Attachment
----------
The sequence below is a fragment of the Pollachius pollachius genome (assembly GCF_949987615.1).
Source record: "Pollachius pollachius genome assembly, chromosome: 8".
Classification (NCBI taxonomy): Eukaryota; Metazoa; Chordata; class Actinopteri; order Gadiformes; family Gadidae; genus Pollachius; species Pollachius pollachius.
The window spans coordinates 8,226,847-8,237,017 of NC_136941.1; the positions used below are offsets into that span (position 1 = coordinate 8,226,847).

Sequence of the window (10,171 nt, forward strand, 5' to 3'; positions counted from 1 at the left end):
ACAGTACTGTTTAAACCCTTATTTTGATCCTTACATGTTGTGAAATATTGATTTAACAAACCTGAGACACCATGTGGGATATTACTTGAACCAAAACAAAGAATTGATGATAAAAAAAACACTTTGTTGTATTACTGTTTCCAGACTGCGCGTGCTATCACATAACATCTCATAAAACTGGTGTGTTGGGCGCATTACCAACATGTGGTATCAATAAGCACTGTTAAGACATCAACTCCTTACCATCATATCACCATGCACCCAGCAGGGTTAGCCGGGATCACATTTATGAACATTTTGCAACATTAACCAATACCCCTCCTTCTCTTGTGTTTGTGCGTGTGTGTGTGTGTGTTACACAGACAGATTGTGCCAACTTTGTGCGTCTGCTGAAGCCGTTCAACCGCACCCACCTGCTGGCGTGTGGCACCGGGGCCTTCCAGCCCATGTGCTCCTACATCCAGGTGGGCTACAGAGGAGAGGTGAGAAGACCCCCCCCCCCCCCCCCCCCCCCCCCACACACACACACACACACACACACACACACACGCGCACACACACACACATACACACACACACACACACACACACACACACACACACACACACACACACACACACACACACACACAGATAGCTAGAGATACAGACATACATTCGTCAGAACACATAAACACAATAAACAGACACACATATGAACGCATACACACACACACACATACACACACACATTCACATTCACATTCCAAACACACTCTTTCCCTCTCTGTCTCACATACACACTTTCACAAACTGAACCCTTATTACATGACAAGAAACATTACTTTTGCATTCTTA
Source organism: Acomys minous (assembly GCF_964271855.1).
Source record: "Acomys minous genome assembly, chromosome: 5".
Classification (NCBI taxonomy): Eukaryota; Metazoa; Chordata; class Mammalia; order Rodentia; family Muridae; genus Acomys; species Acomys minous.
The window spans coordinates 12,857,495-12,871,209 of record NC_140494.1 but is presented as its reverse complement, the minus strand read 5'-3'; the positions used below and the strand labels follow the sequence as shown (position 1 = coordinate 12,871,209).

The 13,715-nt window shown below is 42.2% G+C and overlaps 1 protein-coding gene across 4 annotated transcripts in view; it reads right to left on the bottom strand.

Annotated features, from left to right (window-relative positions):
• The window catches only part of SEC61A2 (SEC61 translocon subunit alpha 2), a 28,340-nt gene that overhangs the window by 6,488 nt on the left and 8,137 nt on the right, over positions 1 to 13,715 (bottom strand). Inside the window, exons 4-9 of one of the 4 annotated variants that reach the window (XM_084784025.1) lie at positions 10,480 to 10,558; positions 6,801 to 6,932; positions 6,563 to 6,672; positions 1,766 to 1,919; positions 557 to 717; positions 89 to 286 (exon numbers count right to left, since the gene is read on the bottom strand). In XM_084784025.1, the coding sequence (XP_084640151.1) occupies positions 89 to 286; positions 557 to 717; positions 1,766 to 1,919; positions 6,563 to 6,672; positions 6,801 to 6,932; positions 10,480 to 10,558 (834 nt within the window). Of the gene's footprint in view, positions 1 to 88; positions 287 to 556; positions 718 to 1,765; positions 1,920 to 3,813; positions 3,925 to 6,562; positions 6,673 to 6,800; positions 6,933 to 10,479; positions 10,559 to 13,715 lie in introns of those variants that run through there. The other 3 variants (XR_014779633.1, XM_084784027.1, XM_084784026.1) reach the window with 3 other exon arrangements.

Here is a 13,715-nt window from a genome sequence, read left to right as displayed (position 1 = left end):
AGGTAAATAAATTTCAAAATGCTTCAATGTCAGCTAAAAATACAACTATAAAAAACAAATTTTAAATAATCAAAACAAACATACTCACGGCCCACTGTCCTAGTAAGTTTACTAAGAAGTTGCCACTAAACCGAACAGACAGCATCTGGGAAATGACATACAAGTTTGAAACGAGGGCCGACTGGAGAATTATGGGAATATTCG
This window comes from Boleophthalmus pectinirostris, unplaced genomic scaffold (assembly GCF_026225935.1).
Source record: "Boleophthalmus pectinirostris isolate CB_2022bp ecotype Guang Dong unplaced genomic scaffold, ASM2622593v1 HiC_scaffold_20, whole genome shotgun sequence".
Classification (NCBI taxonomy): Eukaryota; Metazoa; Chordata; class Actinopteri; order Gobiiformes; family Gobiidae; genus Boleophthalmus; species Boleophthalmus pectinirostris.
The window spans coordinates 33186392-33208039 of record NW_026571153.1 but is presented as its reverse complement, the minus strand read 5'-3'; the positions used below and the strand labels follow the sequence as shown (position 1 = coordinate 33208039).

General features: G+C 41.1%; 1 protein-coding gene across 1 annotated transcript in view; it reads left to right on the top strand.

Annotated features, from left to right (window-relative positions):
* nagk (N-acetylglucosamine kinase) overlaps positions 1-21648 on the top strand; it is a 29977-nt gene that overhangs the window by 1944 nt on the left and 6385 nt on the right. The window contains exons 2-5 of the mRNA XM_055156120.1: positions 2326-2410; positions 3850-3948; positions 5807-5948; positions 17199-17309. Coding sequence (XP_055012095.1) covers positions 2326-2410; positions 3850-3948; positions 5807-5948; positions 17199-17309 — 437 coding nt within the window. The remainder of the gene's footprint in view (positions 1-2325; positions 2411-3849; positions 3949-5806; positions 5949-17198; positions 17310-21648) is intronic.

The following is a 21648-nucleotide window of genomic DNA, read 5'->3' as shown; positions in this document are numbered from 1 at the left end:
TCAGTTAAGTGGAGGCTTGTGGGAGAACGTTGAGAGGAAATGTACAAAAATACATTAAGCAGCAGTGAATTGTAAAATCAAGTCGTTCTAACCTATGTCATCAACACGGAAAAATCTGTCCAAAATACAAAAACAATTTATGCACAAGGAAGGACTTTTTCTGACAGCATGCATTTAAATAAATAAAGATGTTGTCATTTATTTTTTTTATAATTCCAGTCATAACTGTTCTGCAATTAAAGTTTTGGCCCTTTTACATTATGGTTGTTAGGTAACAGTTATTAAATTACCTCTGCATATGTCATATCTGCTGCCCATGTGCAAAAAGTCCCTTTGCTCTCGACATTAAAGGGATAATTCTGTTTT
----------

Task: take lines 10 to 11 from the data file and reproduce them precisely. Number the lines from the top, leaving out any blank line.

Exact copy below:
The window spans coordinates 12,857,495-12,871,209 of record NC_140494.1 but is presented as its reverse complement, the minus strand read 5'-3'; the positions used below and the strand labels follow the sequence as shown (position 1 = coordinate 12,871,209).

The 13,715-nt window shown below is 42.2% G+C and overlaps 1 protein-coding gene across 4 annotated transcripts in view; it reads right to left on the bottom strand.